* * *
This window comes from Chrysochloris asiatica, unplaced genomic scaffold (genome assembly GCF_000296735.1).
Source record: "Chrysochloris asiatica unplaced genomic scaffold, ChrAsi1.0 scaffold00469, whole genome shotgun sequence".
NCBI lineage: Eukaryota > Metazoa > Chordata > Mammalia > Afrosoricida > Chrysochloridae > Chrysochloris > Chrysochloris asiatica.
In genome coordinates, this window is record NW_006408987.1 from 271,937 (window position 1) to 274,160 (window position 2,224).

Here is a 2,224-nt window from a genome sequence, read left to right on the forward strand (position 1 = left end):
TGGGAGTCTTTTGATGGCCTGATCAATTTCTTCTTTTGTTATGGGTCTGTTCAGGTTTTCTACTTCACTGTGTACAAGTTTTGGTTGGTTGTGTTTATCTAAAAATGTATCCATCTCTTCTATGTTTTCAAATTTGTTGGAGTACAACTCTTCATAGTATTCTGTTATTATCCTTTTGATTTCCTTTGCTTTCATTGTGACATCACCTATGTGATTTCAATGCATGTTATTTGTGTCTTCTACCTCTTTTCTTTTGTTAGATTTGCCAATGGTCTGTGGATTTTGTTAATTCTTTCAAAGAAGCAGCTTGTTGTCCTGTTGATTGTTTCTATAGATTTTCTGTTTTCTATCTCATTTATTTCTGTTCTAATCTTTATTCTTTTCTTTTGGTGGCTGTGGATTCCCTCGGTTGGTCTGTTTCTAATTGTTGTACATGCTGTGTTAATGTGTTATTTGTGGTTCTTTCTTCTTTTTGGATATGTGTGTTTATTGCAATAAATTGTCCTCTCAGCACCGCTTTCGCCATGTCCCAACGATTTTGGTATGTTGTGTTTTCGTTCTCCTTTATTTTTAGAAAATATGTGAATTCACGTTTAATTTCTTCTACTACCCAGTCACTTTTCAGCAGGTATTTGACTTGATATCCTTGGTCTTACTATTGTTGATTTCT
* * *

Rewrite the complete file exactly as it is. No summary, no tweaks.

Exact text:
This window comes from Chrysochloris asiatica, unplaced genomic scaffold (genome assembly GCF_000296735.1).
Source record: "Chrysochloris asiatica unplaced genomic scaffold, ChrAsi1.0 scaffold00469, whole genome shotgun sequence".
NCBI lineage: Eukaryota > Metazoa > Chordata > Mammalia > Afrosoricida > Chrysochloridae > Chrysochloris > Chrysochloris asiatica.
In genome coordinates, this window is record NW_006408987.1 from 271,937 (window position 1) to 274,160 (window position 2,224).

Here is a 2,224-nt window from a genome sequence, read left to right on the forward strand (position 1 = left end):
TGGGAGTCTTTTGATGGCCTGATCAATTTCTTCTTTTGTTATGGGTCTGTTCAGGTTTTCTACTTCACTGTGTACAAGTTTTGGTTGGTTGTGTTTATCTAAAAATGTATCCATCTCTTCTATGTTTTCAAATTTGTTGGAGTACAACTCTTCATAGTATTCTGTTATTATCCTTTTGATTTCCTTTGCTTTCATTGTGACATCACCTATGTGATTTCAATGCATGTTATTTGTGTCTTCTACCTCTTTTCTTTTGTTAGATTTGCCAATGGTCTGTGGATTTTGTTAATTCTTTCAAAGAAGCAGCTTGTTGTCCTGTTGATTGTTTCTATAGATTTTCTGTTTTCTATCTCATTTATTTCTGTTCTAATCTTTATTCTTTTCTTTTGGTGGCTGTGGATTCCCTCGGTTGGTCTGTTTCTAATTGTTGTACATGCTGTGTTAATGTGTTATTTGTGGTTCTTTCTTCTTTTTGGATATGTGTGTTTATTGCAATAAATTGTCCTCTCAGCACCGCTTTCGCCATGTCCCAACGATTTTGGTATGTTGTGTTTTCGTTCTCCTTTATTTTTAGAAAATATGTGAATTCACGTTTAATTTCTTCTACTACCCAGTCACTTTTCAGCAGGTATTTGACTTGATATCCTTGGTCTTACTATTGTTGATTTCT